Your 5K race is coming up soon. You’ve sweated it out while doing the bulk of your training; now use the final days and hours to get yourself race-ready and raring to crush your running goals.
When preparing for a 5K race, consider all aspects that can affect your performance at the event. What you do in the days and hours before the race can strongly influence how you run, so it’s crucial that you optimize your nutrition, hydration, sleep, and training in the lead-up to the day.
The final stretch before your race can make all the difference to how well you run on the big day. Whether you’re racing to win or just want to make it past the finish line, here are all the eating, sleeping, hydration, and race-day-morning hacks you’ll need for the final days and hours before your race.
- How To Prepare For 5K Race Day
- What To Eat In The Lead-Up To Your 5K Race
- How To Sleep Well In The Lead-Up To Your 5K Race
- How Much Should You Run In The Final 48 Hours?
- The Nitty-Gritty For The Days Before Your 5K
- Your Winning Pre-5K-Race Morning Routine
How To Prepare For 5K Race Day
Let the countdown begin…
We’ll start with diet…
What To Eat In The Lead-Up To Your 5K Race
With race day approaching, you should eat mainly pasta, and lots of it, right? Nope, carb-loading in the days before a 5K race won’t give you endless energy. Actually, wolfing down bowls and bowls of Bolognese can backfire, making you feel sluggish, bloated, and queasy when it’s time to race.
Fueling your body to run at its best takes planning. What and when you eat influences whether you’ll have the oomph to power through your runs, so remember these guidelines when you devise your race-ready meal plan.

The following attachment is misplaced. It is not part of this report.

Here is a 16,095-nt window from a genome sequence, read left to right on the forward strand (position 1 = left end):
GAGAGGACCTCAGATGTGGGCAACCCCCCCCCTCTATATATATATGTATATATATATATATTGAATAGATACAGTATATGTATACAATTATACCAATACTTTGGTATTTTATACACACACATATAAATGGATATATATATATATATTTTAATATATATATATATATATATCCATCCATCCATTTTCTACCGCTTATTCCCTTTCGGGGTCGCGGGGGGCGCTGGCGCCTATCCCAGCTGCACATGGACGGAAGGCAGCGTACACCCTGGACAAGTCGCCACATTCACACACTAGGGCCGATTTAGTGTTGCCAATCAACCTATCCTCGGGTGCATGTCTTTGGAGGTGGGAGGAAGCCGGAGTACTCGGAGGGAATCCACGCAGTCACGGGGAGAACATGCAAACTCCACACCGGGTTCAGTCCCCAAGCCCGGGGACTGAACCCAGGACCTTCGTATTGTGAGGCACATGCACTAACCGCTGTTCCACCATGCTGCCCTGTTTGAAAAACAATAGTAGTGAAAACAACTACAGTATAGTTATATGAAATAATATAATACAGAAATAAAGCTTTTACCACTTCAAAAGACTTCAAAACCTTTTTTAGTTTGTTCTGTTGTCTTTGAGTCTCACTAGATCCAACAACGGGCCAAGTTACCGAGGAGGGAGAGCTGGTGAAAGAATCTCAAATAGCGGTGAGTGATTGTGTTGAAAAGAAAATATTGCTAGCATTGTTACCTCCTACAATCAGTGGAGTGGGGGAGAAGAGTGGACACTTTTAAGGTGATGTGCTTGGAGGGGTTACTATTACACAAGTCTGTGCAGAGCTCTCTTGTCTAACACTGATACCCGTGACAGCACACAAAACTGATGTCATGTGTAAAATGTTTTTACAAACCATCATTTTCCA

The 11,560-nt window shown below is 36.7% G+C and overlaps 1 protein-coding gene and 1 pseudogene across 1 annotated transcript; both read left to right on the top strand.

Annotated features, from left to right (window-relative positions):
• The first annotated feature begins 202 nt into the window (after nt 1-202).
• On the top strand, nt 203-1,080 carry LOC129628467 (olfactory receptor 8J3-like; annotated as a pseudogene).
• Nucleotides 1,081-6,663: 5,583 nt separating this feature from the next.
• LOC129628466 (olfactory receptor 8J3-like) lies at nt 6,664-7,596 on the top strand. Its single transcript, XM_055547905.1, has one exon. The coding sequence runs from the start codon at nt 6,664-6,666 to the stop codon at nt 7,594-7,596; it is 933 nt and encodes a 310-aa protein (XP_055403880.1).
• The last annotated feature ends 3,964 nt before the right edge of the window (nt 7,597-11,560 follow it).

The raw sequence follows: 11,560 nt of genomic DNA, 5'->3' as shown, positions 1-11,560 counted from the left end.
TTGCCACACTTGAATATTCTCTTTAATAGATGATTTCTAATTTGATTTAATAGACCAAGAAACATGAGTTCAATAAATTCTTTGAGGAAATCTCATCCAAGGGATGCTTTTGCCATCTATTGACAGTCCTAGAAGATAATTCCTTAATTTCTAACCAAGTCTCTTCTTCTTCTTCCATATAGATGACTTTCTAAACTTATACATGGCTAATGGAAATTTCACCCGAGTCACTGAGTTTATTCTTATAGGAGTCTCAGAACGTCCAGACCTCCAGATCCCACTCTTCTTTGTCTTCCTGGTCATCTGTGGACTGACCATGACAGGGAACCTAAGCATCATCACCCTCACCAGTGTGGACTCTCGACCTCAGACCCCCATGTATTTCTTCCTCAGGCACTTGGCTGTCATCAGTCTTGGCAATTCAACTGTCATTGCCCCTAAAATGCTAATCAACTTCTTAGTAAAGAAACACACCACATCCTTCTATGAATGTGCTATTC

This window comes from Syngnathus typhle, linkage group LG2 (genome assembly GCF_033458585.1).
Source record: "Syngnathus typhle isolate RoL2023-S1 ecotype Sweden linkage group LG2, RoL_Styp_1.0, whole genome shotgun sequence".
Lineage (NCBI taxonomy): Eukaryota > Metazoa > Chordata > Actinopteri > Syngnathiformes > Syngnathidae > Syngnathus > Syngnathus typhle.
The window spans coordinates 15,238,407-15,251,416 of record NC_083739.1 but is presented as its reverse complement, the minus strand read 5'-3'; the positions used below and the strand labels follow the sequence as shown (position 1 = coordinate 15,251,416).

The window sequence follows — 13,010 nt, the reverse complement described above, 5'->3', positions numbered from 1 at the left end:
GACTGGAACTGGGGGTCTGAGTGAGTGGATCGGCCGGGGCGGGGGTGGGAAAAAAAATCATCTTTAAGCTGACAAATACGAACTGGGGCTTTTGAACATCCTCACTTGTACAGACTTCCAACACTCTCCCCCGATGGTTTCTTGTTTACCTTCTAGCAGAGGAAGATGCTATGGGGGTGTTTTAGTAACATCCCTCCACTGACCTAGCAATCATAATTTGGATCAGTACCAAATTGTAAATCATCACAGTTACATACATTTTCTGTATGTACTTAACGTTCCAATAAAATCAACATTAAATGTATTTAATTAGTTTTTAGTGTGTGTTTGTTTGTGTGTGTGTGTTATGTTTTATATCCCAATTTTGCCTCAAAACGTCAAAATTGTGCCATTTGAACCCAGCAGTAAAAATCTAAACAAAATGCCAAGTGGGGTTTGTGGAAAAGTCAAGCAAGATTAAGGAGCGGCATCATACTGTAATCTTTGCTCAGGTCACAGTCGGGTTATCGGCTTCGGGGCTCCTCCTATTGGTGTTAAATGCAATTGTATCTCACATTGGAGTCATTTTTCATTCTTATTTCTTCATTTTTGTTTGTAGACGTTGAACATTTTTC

What To Eat Before You Train
Your goal: Get quick energy without upsetting your stomach.
Your game plan: Eat fast-release carbs that are gentle on your tum.
Meals and snacks that power runs without giving you the runs tend to contain lots of simple carbs, a bit of protein, and not much fat or fiber.
Proteins, fats, and fiber-rich foods digest slowly, causing them to stick around in your stomach and potentially weigh you down during your runs. Simple carbs move quickly through your digestive tract, boosting energy without causing digestive issues.
As a starting point for your meals and snacks, focus on foods rich in carbs and low in protein, fat, and fiber. Then make it your mission to find out exactly which eats work best with your body pre-run. Experiment with different types of food and combinations, so when race day comes, you’ll know your go-to fuel.
Three other potential triggers for tummy trouble are caffeine, dairy, and spicy food, so check how your body responds to these before you make them pre-run staples.
Pre-Run Meal And Snack Ideas
Eat a light meal 2 hours before running, or munch a snack about an hour before.
Try a meal like oatmeal and a banana, a bagel and smear of nut butter, or potato or corn with a little soft cheese. Easy-to-make snack options include an apple and peanut butter, plain yogurt and berries, or simply a banana.
What To Eat After Your Run
Your goal: Replenish your energy stores and help repair your muscles.
Your game plan: Choose eats high in protein and simple carbs.
Great snacks to eat after your run are packed with high-quality protein and fast-release carbs. The protein helps your body recover from exercise, and the carbs quickly lift your energy levels.
Snack Ideas For After Your Run
Eat a snack about half an hour after your run. Don’t skip this snack if you’ll be working out again within 24 hours, as the food will help your body get ready for your next sweat sesh.
One of the top recovery drinks is also one of the tastiest: chocolate milk. This classic after-exercise sip gives you a good dose of protein and easily digested carbs. Another super post-run drink is a whey protein and banana shake. Protein from whey is known to be especially good at building muscle.
You could also throw fruit, leafy greens, milk alternative, and plant-based protein powder into a blender and whizz up a vegan smoothie.
If you’re feeling like nibbling, have some cottage cheese (it’s protein-packed and has sodium to replace what you lost while sweating). Pair the cheese with fruit to get vitamin goodness, too. Or dip a few veggie sticks into hummus mixed with plant-based protein powder.
What To Eat On Your Rest Days